Unless you have found the magic formula to get your child to be perfect, they are going to break curfew. You will find yourself sitting by the front door, mulling over exactly what kind of chewing-out your kid is going to get when they come through that door.

Or you are frantically calling every number you know, terrified that something has happened to them.

When your teenager finally comes home, you have worked yourself into a frenzy that erupts in a screaming match of epic proportions.

You both say things you don’t mean at the time and either your teenager leaves the house again to avoid more conflict or you both go to bed angrier than you’ve ever been.

None of this scenario ends well, because it is based on the building emotional turmoil you have been stirring all night.

Attempting to force your teen to stop breaking curfew by confronting them the second they step through the door never works out and, more often than not, makes the whole thing worse.

Think, instead, that if you saw that teenager finally come home and calmly told them “I’m glad you’re safe, we will talk about this tomorrow”, you avoid letting either your or your teen’s emotions cloud the issue.

The next day, after you are both rested, you approach the issue with only reason.

1. Let your teen know that breaking their curfew is unacceptable.

Don’t forget to include why following a curfew is important to you as a parent and why it is important for them.

Keep in mind that it is likely probable that what is of the utmost importance to you (their safety) might not be even in the top five of your teenager’s priorities.

2. Let your teen know that there will be consequences for breaking curfew going forward.

Use fail-proof consequences that you have complete control over. If your teen knows how to get around the punishment, it will not be effective.

Offer to help your teenager problem solve what can be done to avoid breaking curfew again and prevent having to enforce consequences. You can enforce curfew while letting your teenager know that you care about them and want to understand why they keep staying out late.

When To Seek Help

If your teenage son comes home late even after you told him not to and he is also refusing to answer your calls or texts, don’t be afraid to contact the police.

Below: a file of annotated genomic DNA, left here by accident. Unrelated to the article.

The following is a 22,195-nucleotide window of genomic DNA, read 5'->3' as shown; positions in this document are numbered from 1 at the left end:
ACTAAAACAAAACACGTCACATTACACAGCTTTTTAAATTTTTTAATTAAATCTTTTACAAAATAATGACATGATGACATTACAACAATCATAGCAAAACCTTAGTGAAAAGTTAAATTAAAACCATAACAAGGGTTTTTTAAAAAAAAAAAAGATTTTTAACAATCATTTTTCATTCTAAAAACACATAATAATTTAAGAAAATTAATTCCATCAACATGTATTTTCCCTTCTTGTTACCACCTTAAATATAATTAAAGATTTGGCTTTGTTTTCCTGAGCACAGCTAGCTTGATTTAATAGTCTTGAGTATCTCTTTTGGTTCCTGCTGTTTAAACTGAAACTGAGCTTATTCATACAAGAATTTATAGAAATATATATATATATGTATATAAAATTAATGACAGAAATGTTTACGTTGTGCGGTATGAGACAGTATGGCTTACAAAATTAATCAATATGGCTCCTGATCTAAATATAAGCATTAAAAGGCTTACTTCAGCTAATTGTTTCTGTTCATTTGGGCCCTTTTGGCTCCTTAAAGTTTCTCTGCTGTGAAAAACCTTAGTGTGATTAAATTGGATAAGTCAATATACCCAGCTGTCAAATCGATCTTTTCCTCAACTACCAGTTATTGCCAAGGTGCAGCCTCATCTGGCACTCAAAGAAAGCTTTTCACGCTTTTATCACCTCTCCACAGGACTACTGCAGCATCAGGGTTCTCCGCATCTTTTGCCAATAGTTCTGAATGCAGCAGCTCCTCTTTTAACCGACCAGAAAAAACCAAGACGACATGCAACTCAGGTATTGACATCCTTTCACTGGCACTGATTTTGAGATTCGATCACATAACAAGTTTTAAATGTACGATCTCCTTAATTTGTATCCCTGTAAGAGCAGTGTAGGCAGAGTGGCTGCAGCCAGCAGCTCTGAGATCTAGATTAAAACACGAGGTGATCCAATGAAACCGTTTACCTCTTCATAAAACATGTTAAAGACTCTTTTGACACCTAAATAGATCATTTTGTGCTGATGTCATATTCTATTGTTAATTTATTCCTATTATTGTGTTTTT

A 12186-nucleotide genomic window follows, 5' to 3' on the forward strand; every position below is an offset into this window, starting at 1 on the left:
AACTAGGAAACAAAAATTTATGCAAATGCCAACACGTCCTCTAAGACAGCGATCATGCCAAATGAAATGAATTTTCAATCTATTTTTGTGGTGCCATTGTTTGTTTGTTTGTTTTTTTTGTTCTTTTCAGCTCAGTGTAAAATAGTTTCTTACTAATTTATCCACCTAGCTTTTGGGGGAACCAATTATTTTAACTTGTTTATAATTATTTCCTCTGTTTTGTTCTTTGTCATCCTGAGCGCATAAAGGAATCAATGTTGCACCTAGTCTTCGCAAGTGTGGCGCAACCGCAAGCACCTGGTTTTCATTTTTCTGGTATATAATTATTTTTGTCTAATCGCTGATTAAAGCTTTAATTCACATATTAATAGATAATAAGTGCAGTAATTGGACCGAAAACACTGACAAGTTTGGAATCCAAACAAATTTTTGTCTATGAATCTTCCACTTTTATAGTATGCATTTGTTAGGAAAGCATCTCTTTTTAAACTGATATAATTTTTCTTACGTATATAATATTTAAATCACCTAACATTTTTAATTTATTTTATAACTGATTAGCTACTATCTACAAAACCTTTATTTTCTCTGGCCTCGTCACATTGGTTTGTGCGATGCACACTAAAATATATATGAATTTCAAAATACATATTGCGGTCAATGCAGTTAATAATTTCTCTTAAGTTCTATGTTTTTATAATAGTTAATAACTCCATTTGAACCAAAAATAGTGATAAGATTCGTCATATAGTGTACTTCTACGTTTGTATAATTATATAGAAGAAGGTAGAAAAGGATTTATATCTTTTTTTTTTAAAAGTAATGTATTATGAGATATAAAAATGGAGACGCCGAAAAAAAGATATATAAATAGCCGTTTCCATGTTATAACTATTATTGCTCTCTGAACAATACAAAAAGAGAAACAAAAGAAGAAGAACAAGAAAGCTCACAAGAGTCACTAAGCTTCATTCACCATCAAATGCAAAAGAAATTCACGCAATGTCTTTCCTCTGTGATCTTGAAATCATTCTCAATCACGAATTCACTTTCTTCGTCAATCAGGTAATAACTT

They must know that you will contact the police if you are concerned with their safety. Although it shouldn’t be used as a threat, responding accordingly when your teen’s safety is in question is a must.

An Issue Of Individuality

Your teenage son coming home late is an issue of individuality.

What to do about this issue depends entirely upon the individual teen and their relationship with their parents.

Some tactics, like punishing them by taking away their phones or making them stay in when their friends are out having fun will only cause a bigger issue down the line. Taking away their phones will leave them without a way to contact you in case of an emergency and that is the last thing you want as a parent.

Your teenage son coming home late is an issue that can be fixed.

Overall, the best way to handle this type of defiance is by discussing the importance of the curfew, setting the expectations, and setting specific consequences ahead of time so they cannot be surprised by it.

Be consistent with your follow through and don’t make idle threats. Teenagers will always call your bluff and push to see where their limits truly are.

Related: What is a good curfew for a 19 year old

Final Thoughts – my teenage son comes home late

Coming home late as a teenager is one of the biggest concerns parents have.

The worry the comes to every parent’s mind is something they wish they can avoid but unfortunately, the teenage years are some of the best times to create memories as a youngin and no one would want to miss an opportunity of that.

This is why approaching this subject in a logical way rather than using emotion is key. You want to make an understanding with your teenage rather than have a conflict.

At the end of the day, all you want for your child is to be safe, come home early, and have fun so if you set up a system that allows all of that to happen, you will not face any issues.